Ghost haunts the Democratic Party – Glenn Youngkin’s prospect of victory in Virginia’s state race next week.
The former businessman and political upstart is pitted against Terry McAuliffe, the longtime Democrat who is seeking a return to the governor’s mansion after serving one term from 2014 to 2018.
Yongkin’s victory would be significant. Not only will Democrats fear nationally, making the party’s agenda more difficult to get through to Congress; That might point to a viable path ahead for the Republican Party in swing regions, one that preserves Trump’s base while reclaiming lost ground with independents and suburban residents.
If Yongkin manages to make it happen, his avoidance of Donald Trump will be a huge factor. In a state like Virginia, you can’t be anti-Trump and win the Republican nomination. But you can’t be pro-Trump, or very pro-Trump, and win a statewide election.
Yongkin walked the tightrope with some shrewd maneuvering — get Trump’s endorsement, but don’t talk about him or invite him to the country — and make a valiant effort to define himself in a personal capacity.
For a long time, he only ran resume ads, the kind of site that would make hard-line politicians roll their eyes – he worked as a teen in a restaurant; He played basketball until he got a scholarship. He ran a company that raised four children. Which, of course, does not resemble traditional politicians.
Yongkin was criticized for running a problem-free campaign, but the flurry of lively ads meant his answer to the question, “Are you pro or anti-Trump?” It could be, “I’m Glenn Yongkin.” And he wanted everyone to know that basically meant a nice dad.
What a red MAGA hat is for Trump, a cardigan – a relaxed, suburban look, let’s meet at Starbucks after a kids’ soccer game – is for Youngkin. In his appearance for McAuliffe, Barack Obama accused Yongkin than misrepresenting himself as “an ordinary man who plays hoops, washes dishes, wears fleece.”
President Joe Biden Take a sartorial shot too. He warned of multiple forms of extremism: “He can come in the wrath of a mob who pays to attack the Capitol. He can come with a smile and a fleece jacket.”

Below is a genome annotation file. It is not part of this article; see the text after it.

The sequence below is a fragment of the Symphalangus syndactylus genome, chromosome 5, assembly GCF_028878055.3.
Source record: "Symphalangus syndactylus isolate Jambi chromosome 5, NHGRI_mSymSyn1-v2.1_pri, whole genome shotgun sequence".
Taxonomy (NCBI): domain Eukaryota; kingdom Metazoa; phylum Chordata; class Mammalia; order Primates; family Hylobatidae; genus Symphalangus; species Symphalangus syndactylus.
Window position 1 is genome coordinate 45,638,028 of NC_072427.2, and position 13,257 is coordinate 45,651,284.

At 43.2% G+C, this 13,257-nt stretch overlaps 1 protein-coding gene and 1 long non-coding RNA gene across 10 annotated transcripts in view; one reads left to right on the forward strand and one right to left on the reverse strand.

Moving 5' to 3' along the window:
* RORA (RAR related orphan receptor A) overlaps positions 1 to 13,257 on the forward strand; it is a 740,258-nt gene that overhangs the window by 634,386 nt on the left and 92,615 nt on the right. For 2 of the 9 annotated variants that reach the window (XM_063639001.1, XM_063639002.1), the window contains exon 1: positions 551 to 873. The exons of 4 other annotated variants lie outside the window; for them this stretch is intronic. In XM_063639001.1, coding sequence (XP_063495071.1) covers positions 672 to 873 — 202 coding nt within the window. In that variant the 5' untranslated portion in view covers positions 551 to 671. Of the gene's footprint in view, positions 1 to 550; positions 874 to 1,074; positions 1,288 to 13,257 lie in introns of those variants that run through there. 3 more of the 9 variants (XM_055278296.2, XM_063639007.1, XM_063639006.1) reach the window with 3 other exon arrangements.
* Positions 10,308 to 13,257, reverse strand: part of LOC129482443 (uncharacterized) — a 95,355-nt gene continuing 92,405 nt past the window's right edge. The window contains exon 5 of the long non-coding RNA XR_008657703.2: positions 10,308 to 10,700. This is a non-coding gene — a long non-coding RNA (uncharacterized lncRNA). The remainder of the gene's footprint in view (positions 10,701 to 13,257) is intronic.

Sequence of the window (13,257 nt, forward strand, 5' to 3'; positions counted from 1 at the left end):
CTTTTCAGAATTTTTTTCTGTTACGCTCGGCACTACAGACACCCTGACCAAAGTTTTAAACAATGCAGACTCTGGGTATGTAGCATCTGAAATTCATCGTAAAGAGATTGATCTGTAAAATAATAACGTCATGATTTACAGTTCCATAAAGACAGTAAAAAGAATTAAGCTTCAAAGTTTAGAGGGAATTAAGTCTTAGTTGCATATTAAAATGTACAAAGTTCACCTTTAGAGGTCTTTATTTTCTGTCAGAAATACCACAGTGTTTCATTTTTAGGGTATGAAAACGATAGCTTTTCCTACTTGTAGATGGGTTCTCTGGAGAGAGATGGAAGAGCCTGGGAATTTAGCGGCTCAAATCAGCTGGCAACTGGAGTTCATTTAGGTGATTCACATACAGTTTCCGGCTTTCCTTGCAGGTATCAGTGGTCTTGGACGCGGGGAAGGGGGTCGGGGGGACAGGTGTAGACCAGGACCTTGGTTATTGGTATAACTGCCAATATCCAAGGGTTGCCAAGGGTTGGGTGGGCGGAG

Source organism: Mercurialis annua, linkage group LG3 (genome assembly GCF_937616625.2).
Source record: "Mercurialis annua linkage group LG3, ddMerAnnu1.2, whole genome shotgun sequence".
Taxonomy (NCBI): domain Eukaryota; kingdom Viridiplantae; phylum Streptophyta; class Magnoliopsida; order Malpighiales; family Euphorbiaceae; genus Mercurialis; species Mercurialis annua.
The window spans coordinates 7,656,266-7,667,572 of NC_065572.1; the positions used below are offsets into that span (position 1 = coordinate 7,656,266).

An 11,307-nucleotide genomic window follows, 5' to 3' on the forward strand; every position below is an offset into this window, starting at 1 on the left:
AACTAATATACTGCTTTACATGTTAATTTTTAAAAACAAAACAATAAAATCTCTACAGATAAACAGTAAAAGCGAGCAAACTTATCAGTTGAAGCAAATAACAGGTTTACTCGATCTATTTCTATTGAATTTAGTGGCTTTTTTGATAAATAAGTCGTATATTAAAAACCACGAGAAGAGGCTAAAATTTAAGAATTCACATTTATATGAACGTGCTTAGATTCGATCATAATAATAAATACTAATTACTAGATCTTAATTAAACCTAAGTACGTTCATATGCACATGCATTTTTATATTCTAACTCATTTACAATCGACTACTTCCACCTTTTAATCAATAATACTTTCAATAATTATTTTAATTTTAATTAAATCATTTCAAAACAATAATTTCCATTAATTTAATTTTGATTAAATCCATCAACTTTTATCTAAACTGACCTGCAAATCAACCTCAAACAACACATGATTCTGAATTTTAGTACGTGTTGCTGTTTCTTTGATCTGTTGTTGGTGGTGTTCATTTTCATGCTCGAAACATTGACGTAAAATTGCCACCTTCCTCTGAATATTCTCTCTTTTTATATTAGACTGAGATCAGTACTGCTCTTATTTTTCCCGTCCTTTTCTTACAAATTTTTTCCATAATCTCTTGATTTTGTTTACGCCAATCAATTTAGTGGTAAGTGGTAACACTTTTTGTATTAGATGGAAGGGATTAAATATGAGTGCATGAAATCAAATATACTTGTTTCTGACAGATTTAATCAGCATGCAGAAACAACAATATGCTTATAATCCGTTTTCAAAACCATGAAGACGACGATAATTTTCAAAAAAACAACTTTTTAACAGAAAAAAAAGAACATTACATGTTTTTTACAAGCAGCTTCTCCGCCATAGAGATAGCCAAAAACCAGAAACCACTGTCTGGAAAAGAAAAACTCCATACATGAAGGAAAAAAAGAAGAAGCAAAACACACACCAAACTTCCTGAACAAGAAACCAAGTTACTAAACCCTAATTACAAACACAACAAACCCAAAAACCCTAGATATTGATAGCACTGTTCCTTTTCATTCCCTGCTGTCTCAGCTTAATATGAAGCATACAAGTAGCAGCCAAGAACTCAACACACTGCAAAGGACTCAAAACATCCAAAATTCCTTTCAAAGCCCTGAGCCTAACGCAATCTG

Yongkin has closely avoided the electoral poison caused by a retarded obsession with the 2020 election. He was cautious in 2020 during the Republican nomination battle, then acknowledged the legitimacy of Biden’s victory. When Steve Bannon, a former Trump adviser, presided over a bizarre pro-Yongkin event that featured the January 6 flag, Yongkin called it “weird and wrong.”
On the issues, he has fought hard in the paradigm democratic field of health care and especially education. Youngkin has hit education from the start, whether it’s school closures due to the coronavirus, the need to protect advanced learning, school safety, or the struggle over critical race theory.
McAuliffe’s statement in a debate that parents should not tell schools what to teach has pulled these threads together in a powerful way and allowed Yongkin to portray himself as the protector of parental privileges. If McAuliffe loses, his parents’ comment will be remembered as a “pitiful” moment. More importantly, Youngkin’s victory would show that educational battles that were often fought at the local level can have an impact on the state and possibly on the national level.
Education was looming large in the suburbs. Suburban areas around Washington, Richmond and Virginia Beach have swung hard against Democrats in recent years. Trump’s biggest electoral trade-off of winning working-class voters and pushing back people in the suburbs worked for him once nationwide, in 2016, but it has its limits.
Yongkin’s approach was to give suburban voters a “permission slip” to support him, by making himself more widely accepted through his autobiography and demeanor. Furthermore, he has associated himself with the suburban rebellion against school boards, most famously in Loudoun County, and has spoken of an economic agenda geared toward the cost of living.
It would have been easier for Yongkin to make his way into a statewide race where the right Republican candidates could beat the blue electorate. But if he wins, it will show that at least some of the terrain Democrats chose during the Trump years can be retaken, that the Republican Party does not need to baffle itself with Trump’s weaknesses and that the midterms next year look especially bleak. Democrats.
Yes, they should be afraid of wool.